The opinion of the court was delivered by: Judge Caputo
On November 8, 2010, Ronald L. Tsosie, a federal inmate formerly
housed at USP-Hazelton, in Bruceton Mills, West Virginia,*fn1
filed this action pursuant to the Federal Tort Claims Act
(FTCA), 28 U.S.C. § 2671,*fn2 and the Indian Tucker
Act, 28 U.S.C. § 1505, in the United States District Court for the
Southern District of West Virginia. Plaintiff's Complaint concerns his
December 21, 2008, transfer from USPHazelton to USP-Canaan. He alleges
that he and others were denied access to toilet facilities after
requesting the same during their transfer. He also alleges that the
transport officer drove the van at speeds in excess of 100 miles per
hour on snow covered roads. As none of the events complained of occurred
within the Southern District of West Virginia, the case was
transferred to the Middle District of Pennsylvania where USP-Canaan is
located. (Doc. 4, Transfer Order.)
Mr. Tsosie names the Federal Bureau of Prisons (BOP) and the "Employees of the United States" as Defendants. (Doc. 1, Compl.)
The Defendants have filed a motion to dismiss under Fed. R. Civ. P. 12(b), contending Mr. Tsosie has not alleged facts sufficient to support a claim of physical injury based on the allegations of the Complaint, and alternatively, if he has made such a showing he has failed to identify damages or a causal link between any harm sustained and the alleged negligence of a government employee. Finally, Defendants argue this Court lacks subject matter jurisdiction over Mr. Tsosie's claims brought pursuant to the Indian Tucker Act. For the reasons that follow, the motion will be granted in part and denied in part.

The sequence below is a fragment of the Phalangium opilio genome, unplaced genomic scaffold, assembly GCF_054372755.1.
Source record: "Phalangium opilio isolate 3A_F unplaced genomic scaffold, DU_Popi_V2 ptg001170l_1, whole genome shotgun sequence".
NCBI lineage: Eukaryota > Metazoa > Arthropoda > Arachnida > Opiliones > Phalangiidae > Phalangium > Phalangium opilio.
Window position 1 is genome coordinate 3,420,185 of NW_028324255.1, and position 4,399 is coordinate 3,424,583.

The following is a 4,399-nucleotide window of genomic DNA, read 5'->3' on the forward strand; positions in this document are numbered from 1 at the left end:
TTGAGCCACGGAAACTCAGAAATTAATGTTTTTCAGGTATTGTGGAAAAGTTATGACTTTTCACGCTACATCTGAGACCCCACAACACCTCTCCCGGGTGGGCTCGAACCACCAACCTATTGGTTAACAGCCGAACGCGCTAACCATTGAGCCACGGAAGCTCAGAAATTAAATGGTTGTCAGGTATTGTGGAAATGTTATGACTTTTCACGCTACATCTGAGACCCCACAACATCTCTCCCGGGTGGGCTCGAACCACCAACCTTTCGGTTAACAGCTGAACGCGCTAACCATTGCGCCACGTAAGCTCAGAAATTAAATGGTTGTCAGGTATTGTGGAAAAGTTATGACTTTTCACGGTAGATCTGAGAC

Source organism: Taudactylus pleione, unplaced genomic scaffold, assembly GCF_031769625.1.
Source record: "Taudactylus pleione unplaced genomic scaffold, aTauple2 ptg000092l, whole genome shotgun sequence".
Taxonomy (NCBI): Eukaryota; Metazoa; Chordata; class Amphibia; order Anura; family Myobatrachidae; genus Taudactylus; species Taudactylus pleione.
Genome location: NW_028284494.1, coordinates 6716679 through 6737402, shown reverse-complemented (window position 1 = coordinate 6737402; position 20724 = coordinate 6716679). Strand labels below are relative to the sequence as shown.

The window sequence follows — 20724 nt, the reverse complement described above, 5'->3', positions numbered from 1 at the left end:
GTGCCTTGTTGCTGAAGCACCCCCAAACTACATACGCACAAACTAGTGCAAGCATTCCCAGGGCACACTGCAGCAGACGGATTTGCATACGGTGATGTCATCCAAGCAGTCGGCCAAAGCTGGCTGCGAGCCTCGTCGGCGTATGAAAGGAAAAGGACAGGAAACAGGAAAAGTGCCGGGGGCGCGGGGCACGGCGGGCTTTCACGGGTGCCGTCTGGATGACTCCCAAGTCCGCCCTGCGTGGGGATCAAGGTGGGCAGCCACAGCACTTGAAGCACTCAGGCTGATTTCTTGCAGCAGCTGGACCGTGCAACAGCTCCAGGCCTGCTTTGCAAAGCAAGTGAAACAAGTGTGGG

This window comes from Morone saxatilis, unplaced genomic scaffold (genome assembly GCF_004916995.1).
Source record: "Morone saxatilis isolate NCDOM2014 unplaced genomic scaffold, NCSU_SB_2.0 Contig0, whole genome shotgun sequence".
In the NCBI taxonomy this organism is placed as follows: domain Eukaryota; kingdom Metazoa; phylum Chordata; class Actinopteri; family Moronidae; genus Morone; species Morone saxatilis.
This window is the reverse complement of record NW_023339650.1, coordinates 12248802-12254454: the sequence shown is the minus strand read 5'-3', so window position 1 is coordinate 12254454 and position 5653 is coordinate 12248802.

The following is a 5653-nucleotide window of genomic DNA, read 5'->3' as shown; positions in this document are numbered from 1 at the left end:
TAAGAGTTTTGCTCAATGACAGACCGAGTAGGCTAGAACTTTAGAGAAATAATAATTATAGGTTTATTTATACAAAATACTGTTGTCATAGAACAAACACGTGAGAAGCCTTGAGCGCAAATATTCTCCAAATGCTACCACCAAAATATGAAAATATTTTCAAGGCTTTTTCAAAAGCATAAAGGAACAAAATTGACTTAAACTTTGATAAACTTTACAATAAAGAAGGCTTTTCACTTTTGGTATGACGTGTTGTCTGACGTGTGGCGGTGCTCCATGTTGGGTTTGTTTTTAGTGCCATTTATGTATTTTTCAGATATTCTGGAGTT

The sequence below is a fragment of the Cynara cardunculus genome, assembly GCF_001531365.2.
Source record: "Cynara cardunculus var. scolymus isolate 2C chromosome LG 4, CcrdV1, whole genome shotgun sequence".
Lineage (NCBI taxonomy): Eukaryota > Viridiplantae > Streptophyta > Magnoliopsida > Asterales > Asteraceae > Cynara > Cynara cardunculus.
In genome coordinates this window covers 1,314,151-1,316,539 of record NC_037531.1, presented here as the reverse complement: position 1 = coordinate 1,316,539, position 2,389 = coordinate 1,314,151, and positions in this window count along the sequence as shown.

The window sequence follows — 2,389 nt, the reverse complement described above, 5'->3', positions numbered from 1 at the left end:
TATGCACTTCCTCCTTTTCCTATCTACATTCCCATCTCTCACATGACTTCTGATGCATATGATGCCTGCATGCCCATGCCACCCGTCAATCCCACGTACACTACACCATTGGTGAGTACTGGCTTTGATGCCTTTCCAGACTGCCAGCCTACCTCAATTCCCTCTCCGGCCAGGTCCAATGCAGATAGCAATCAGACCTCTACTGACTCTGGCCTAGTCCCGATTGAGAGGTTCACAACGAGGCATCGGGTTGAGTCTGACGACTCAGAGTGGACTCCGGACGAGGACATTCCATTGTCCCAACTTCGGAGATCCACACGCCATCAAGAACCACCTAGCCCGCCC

In considering a motion to dismiss, "[w]e 'accept all factual allegations as true, construe the complaint in the light most favorable to the plaintiff, and determine whether, under any reasonable reading of the complaint, the plaintiff may be entitled to relief.'" Byers v. Intuit, Inc., 600 F.3d 286, 291 (3d Cir. 2010) (quoted case omitted). To survive a motion to dismiss, a complaint must allege sufficient facts, if accepted as true, state "a claim to relief that is plausible on its face." Bell Atlantic Corp. v. Twombly, 550 U.S. 544, 570, 127 S.Ct. 1955, 1974, 167 L.Ed.2d 929 (2007). "A claim has facial plausibility when a plaintiff pleads factual content that allows the court to draw the reasonable inference that the defendant is liable for the misconduct alleged." Ashcroft v. Iqbal, 556 U.S. 662, 678, 129 S.Ct. 1937, 1949, 173 L.Ed.2d 868 (2009). "Threadbare recitals of the elements of a cause of action, supported by mere conclusory statements, do not suffice." Id. at 678, 129 S.Ct. at 1949. The court is " 'not bound to accept as true a legal conclusion couched as a factual allegation.' " Id. at 678, 129 S.Ct. at 1950 (quoting Twombly, 550 U.S. at 555, 127 S.Ct. at 1965); see also PA Prison Soc. v. Cortes, 622 F.3d 215, 233 (3d Cir. 2010).